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The Magpie Sings the Great Depression:
Selections from DeWitt Clinton High School's Literary Magazine, 1929-1942

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America Grows

By Norman Brustein, '37
Illustrated by Teddy Shearer, '38

The Magpie, June 1937, v. 21, n. 2., p. 30.

"The silver is mine and the gold is mine, saith the Lord of Hosts"
Haggai, chap. 11 verse 8

An men's dreams be rudely shattered, like thin glass struck with a stone,
By greed and war and love of gold? We have worked hard. . .
   Centuries have toiled their weary way
   Through dusty eras of misty time. From the days
     when tyrants ruled,
   From the bloody dawn of revolution, the pioneers
     with nail hard hands
   And the statesmen with soft words
   Have pushed the frontier into
     the sea.

A country nourished on brave men's blood
Thrived on its diet and rapidly grew,
But the dream was cruelly shattered
When industry burst into revolt
And the seething land burnt in twain.
Songs of triumph and madness reigned,
Blazing fires of sweet victory
Glimmered on the Northern horizon,

   The shout of commanding bugle screamed
   Its savage joy at the taste of blood dearly gained.

   The hot blood was shed, so they said,
   To save the slaves from an awful fate;
   When victory was won, the slaves were free
   Free to starve again.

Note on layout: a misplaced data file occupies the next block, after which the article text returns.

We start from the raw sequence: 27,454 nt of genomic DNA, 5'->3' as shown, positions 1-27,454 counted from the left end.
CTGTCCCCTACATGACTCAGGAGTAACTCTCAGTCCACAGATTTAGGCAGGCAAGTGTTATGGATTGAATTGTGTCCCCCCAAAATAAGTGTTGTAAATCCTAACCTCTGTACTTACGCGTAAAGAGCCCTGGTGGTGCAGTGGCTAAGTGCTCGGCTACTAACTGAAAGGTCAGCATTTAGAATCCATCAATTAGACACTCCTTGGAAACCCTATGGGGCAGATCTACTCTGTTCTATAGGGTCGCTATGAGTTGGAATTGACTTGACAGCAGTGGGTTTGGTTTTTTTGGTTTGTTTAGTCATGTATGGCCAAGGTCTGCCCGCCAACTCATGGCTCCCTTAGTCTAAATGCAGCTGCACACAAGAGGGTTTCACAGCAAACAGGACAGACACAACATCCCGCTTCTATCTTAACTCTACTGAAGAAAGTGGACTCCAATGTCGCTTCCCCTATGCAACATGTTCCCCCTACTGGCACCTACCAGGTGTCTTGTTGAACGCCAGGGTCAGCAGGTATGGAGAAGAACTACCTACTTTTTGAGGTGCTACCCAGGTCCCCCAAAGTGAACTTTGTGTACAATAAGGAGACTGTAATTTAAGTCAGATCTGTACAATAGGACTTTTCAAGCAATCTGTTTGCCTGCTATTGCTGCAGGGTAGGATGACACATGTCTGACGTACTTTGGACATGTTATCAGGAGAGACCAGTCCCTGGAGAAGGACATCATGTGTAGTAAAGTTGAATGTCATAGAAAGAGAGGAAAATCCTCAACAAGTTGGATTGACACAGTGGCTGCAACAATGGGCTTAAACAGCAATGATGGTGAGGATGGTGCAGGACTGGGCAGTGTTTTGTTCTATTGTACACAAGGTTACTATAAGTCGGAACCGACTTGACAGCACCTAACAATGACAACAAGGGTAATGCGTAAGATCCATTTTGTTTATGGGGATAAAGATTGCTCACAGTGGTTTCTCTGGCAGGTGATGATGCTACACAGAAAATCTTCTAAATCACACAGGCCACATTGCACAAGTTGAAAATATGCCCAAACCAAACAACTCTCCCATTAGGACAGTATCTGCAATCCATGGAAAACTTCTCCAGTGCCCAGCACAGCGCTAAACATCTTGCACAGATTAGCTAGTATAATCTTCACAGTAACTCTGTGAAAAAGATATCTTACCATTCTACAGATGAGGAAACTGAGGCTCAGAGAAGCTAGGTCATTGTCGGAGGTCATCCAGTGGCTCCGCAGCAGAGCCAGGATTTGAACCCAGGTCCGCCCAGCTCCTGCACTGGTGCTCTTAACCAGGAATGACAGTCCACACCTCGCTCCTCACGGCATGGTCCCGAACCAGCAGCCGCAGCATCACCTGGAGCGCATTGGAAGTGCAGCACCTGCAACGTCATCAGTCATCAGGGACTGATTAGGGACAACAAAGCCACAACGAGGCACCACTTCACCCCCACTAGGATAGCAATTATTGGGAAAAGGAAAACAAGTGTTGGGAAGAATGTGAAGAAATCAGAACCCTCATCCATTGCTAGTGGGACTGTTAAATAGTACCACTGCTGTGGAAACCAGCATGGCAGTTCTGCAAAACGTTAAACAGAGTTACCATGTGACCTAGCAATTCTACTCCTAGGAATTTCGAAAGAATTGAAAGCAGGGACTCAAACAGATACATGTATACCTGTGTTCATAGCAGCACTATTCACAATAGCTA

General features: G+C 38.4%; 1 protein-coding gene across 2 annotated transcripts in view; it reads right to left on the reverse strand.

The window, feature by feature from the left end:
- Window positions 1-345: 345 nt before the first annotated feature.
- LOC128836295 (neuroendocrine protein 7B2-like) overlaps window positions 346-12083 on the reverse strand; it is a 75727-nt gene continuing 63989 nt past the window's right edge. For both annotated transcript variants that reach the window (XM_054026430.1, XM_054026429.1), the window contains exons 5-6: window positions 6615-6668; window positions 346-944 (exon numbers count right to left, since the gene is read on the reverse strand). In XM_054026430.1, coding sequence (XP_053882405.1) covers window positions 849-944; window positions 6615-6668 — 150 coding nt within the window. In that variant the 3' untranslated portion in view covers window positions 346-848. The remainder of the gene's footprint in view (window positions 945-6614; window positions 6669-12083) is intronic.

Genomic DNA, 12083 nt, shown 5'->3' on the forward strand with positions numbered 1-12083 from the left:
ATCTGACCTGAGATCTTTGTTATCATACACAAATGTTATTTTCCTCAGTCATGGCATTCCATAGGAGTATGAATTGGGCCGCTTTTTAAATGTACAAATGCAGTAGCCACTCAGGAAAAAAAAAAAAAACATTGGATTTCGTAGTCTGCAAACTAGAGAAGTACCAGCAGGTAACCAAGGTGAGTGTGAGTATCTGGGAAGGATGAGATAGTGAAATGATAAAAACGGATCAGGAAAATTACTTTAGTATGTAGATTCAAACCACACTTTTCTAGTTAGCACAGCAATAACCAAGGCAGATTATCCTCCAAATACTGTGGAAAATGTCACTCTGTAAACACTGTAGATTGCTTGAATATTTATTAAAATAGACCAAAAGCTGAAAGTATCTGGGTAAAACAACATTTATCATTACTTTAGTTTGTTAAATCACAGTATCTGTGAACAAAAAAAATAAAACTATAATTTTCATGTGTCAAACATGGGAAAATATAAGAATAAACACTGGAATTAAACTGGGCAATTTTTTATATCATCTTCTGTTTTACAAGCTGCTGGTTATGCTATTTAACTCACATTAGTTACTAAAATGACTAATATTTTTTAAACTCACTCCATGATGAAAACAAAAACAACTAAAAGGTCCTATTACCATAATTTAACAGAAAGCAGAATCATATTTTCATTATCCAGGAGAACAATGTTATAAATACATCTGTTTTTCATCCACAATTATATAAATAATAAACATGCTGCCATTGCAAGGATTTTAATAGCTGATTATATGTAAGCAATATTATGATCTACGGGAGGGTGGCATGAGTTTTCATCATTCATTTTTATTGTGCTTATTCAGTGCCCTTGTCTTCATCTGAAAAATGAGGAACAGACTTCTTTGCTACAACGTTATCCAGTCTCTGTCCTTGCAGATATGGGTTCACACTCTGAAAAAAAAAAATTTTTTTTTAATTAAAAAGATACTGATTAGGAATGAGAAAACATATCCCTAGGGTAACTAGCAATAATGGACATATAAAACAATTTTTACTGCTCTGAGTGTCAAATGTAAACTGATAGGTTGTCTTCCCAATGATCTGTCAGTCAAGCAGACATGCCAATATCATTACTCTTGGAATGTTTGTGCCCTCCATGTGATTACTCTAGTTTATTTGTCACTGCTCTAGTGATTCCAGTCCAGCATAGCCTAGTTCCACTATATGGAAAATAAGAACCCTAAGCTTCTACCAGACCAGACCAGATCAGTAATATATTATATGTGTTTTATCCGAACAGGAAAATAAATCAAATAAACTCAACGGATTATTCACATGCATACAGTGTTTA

And when this madness sank to sleep,
   A babe was born, a giant in the cradle,
   Who cheerfully fed on oil and steel
   And spat out railroads and trusts.
   The infant grew as no child has grown
   And thrived on gears and coal and wheels
   Until he held the shivering land

On the tip of his dirty fingers
And squeezed it in his oily black palm.
We worshipped the men who fed this giant,
The builders of iron and shapers of steel,
As heroes returned from far flung wars,
Bringing their loot to enrich the land.
They lapped our love with eager tongues
And carefully spun their golden webs

Of silken strength and insinuating power
To enmesh the foolish flies
And cast away the empty husks
After sucking out their money juices.
The news of prosperity reached the millions,
Of taxed and tyranny-ridden Europe.
They flocked to the gilded shores
Of what they thought was Utopia—
Food for the giant that eats the world.

Some were beginning to think their dream fulfilled
When again the tiger awoke and roared
And the dream was abruptly shattered:
Again we loved the march of men
The stiffened strides of trained machines
Again we sang the maddening songs
Of triumph and joy and reddened glory.

The sumptuous beat of martial music
A song of hatred in glorious tones, lured to a horrible
  death the men who thought they fought for Peace
"To save the world for democracy."

This time the madness did not die; its fervor waxed and
  flamed anew.
We danced and played and rowdily sang, and feasted
our surfeited eyes on the supple rhythms of
  taxi dancers.

Reason fled to another planet; a money madness seized
the nation; the idols of gold with speechless lips, with ruddy jewels
shouting their cost ruled the speculators out of their wits and led the
dance of the foolish flies into the meshes so carefully made.
The beautiful bubble suddenly burst; scattering speculators to the winds
And dark claws of sinister want slid themselves into merry lives
A ghostly hand from out of the darkness gripped the warm hearts of the
people: Fear . . . a nameless unholy fear of the future
Fear of want, fear of retribution, and the pitiful idolaters of gold
Running madly out from their holes to clasp for sure protection
The broken clay feet of their idol were crushed by the falling bust,
A sacrifice to the god they had made.




The Magpie Sings the Great Depression

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